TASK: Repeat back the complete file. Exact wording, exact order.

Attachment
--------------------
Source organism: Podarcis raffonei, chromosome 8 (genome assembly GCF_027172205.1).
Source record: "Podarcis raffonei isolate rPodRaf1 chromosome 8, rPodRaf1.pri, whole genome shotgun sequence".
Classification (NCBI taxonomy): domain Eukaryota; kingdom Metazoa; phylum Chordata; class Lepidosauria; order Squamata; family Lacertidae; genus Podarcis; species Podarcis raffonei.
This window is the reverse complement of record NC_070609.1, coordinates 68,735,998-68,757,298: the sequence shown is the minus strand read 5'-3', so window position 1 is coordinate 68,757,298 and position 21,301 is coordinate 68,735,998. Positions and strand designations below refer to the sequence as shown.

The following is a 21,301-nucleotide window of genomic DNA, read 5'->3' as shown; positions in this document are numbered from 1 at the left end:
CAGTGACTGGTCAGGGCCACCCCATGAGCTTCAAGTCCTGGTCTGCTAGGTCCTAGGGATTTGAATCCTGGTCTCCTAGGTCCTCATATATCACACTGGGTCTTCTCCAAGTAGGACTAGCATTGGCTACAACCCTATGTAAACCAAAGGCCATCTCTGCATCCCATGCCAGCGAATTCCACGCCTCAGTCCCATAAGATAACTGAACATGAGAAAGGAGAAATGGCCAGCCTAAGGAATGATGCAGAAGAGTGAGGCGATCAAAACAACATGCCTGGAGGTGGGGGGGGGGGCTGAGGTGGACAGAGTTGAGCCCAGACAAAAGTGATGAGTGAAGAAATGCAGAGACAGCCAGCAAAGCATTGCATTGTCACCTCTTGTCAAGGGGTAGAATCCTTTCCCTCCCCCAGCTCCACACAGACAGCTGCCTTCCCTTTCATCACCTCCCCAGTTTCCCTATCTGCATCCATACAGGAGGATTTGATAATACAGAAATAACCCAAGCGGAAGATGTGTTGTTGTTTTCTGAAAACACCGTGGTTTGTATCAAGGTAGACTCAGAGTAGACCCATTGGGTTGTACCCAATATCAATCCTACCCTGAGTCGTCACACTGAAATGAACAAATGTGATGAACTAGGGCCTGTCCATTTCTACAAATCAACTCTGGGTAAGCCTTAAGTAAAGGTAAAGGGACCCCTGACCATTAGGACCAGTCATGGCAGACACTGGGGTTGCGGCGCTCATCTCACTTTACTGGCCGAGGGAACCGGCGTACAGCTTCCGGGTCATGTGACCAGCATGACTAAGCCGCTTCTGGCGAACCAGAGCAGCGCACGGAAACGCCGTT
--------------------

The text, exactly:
Source organism: Podarcis raffonei, chromosome 8 (genome assembly GCF_027172205.1).
Source record: "Podarcis raffonei isolate rPodRaf1 chromosome 8, rPodRaf1.pri, whole genome shotgun sequence".
Classification (NCBI taxonomy): domain Eukaryota; kingdom Metazoa; phylum Chordata; class Lepidosauria; order Squamata; family Lacertidae; genus Podarcis; species Podarcis raffonei.
This window is the reverse complement of record NC_070609.1, coordinates 68,735,998-68,757,298: the sequence shown is the minus strand read 5'-3', so window position 1 is coordinate 68,757,298 and position 21,301 is coordinate 68,735,998. Positions and strand designations below refer to the sequence as shown.

The following is a 21,301-nucleotide window of genomic DNA, read 5'->3' as shown; positions in this document are numbered from 1 at the left end:
CAGTGACTGGTCAGGGCCACCCCATGAGCTTCAAGTCCTGGTCTGCTAGGTCCTAGGGATTTGAATCCTGGTCTCCTAGGTCCTCATATATCACACTGGGTCTTCTCCAAGTAGGACTAGCATTGGCTACAACCCTATGTAAACCAAAGGCCATCTCTGCATCCCATGCCAGCGAATTCCACGCCTCAGTCCCATAAGATAACTGAACATGAGAAAGGAGAAATGGCCAGCCTAAGGAATGATGCAGAAGAGTGAGGCGATCAAAACAACATGCCTGGAGGTGGGGGGGGGGGCTGAGGTGGACAGAGTTGAGCCCAGACAAAAGTGATGAGTGAAGAAATGCAGAGACAGCCAGCAAAGCATTGCATTGTCACCTCTTGTCAAGGGGTAGAATCCTTTCCCTCCCCCAGCTCCACACAGACAGCTGCCTTCCCTTTCATCACCTCCCCAGTTTCCCTATCTGCATCCATACAGGAGGATTTGATAATACAGAAATAACCCAAGCGGAAGATGTGTTGTTGTTTTCTGAAAACACCGTGGTTTGTATCAAGGTAGACTCAGAGTAGACCCATTGGGTTGTACCCAATATCAATCCTACCCTGAGTCGTCACACTGAAATGAACAAATGTGATGAACTAGGGCCTGTCCATTTCTACAAATCAACTCTGGGTAAGCCTTAAGTAAAGGTAAAGGGACCCCTGACCATTAGGACCAGTCATGGCAGACACTGGGGTTGCGGCGCTCATCTCACTTTACTGGCCGAGGGAACCGGCGTACAGCTTCCGGGTCATGTGACCAGCATGACTAAGCCGCTTCTGGCGAACCAGAGCAGCGCACGGAAACGCCGTT